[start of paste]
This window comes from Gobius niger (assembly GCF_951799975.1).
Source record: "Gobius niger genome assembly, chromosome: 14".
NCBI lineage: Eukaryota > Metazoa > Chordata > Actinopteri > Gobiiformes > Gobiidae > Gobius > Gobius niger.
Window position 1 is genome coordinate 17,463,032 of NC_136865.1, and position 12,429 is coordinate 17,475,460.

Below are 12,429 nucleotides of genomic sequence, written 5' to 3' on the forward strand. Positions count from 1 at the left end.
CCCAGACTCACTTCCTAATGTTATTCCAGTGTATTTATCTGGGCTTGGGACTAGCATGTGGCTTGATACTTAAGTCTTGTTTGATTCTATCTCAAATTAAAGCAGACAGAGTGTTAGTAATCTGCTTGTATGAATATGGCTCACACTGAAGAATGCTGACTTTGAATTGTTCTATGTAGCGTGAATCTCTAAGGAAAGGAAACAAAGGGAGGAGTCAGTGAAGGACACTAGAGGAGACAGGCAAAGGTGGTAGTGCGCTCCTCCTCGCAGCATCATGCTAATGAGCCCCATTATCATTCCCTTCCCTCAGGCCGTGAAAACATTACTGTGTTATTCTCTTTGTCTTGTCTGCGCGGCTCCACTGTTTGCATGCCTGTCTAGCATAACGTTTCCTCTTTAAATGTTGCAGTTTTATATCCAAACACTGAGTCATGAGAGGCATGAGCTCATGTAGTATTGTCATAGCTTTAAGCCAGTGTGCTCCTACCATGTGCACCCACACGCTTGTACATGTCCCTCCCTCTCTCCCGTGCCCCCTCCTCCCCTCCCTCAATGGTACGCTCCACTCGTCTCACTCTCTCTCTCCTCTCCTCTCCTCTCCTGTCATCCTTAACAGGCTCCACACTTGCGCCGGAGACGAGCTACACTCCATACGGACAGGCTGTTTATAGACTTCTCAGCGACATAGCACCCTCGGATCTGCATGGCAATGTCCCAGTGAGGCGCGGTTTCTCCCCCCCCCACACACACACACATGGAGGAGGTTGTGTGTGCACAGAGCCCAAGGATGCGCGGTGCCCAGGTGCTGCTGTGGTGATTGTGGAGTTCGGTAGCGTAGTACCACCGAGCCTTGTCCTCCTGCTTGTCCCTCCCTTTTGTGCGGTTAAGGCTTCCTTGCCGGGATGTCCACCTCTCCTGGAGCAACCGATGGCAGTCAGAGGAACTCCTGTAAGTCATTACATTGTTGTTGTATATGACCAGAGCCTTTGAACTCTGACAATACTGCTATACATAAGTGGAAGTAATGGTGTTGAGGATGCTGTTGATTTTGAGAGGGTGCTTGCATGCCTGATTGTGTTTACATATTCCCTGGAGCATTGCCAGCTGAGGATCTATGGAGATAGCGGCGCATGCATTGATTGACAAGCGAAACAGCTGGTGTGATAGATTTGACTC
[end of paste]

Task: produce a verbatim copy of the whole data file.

This window comes from Gobius niger (assembly GCF_951799975.1).
Source record: "Gobius niger genome assembly, chromosome: 14".
NCBI lineage: Eukaryota > Metazoa > Chordata > Actinopteri > Gobiiformes > Gobiidae > Gobius > Gobius niger.
Window position 1 is genome coordinate 17,463,032 of NC_136865.1, and position 12,429 is coordinate 17,475,460.

Below are 12,429 nucleotides of genomic sequence, written 5' to 3' on the forward strand. Positions count from 1 at the left end.
CCCAGACTCACTTCCTAATGTTATTCCAGTGTATTTATCTGGGCTTGGGACTAGCATGTGGCTTGATACTTAAGTCTTGTTTGATTCTATCTCAAATTAAAGCAGACAGAGTGTTAGTAATCTGCTTGTATGAATATGGCTCACACTGAAGAATGCTGACTTTGAATTGTTCTATGTAGCGTGAATCTCTAAGGAAAGGAAACAAAGGGAGGAGTCAGTGAAGGACACTAGAGGAGACAGGCAAAGGTGGTAGTGCGCTCCTCCTCGCAGCATCATGCTAATGAGCCCCATTATCATTCCCTTCCCTCAGGCCGTGAAAACATTACTGTGTTATTCTCTTTGTCTTGTCTGCGCGGCTCCACTGTTTGCATGCCTGTCTAGCATAACGTTTCCTCTTTAAATGTTGCAGTTTTATATCCAAACACTGAGTCATGAGAGGCATGAGCTCATGTAGTATTGTCATAGCTTTAAGCCAGTGTGCTCCTACCATGTGCACCCACACGCTTGTACATGTCCCTCCCTCTCTCCCGTGCCCCCTCCTCCCCTCCCTCAATGGTACGCTCCACTCGTCTCACTCTCTCTCTCCTCTCCTCTCCTCTCCTGTCATCCTTAACAGGCTCCACACTTGCGCCGGAGACGAGCTACACTCCATACGGACAGGCTGTTTATAGACTTCTCAGCGACATAGCACCCTCGGATCTGCATGGCAATGTCCCAGTGAGGCGCGGTTTCTCCCCCCCCCACACACACACACATGGAGGAGGTTGTGTGTGCACAGAGCCCAAGGATGCGCGGTGCCCAGGTGCTGCTGTGGTGATTGTGGAGTTCGGTAGCGTAGTACCACCGAGCCTTGTCCTCCTGCTTGTCCCTCCCTTTTGTGCGGTTAAGGCTTCCTTGCCGGGATGTCCACCTCTCCTGGAGCAACCGATGGCAGTCAGAGGAACTCCTGTAAGTCATTACATTGTTGTTGTATATGACCAGAGCCTTTGAACTCTGACAATACTGCTATACATAAGTGGAAGTAATGGTGTTGAGGATGCTGTTGATTTTGAGAGGGTGCTTGCATGCCTGATTGTGTTTACATATTCCCTGGAGCATTGCCAGCTGAGGATCTATGGAGATAGCGGCGCATGCATTGATTGACAAGCGAAACAGCTGGTGTGATAGATTTGACTC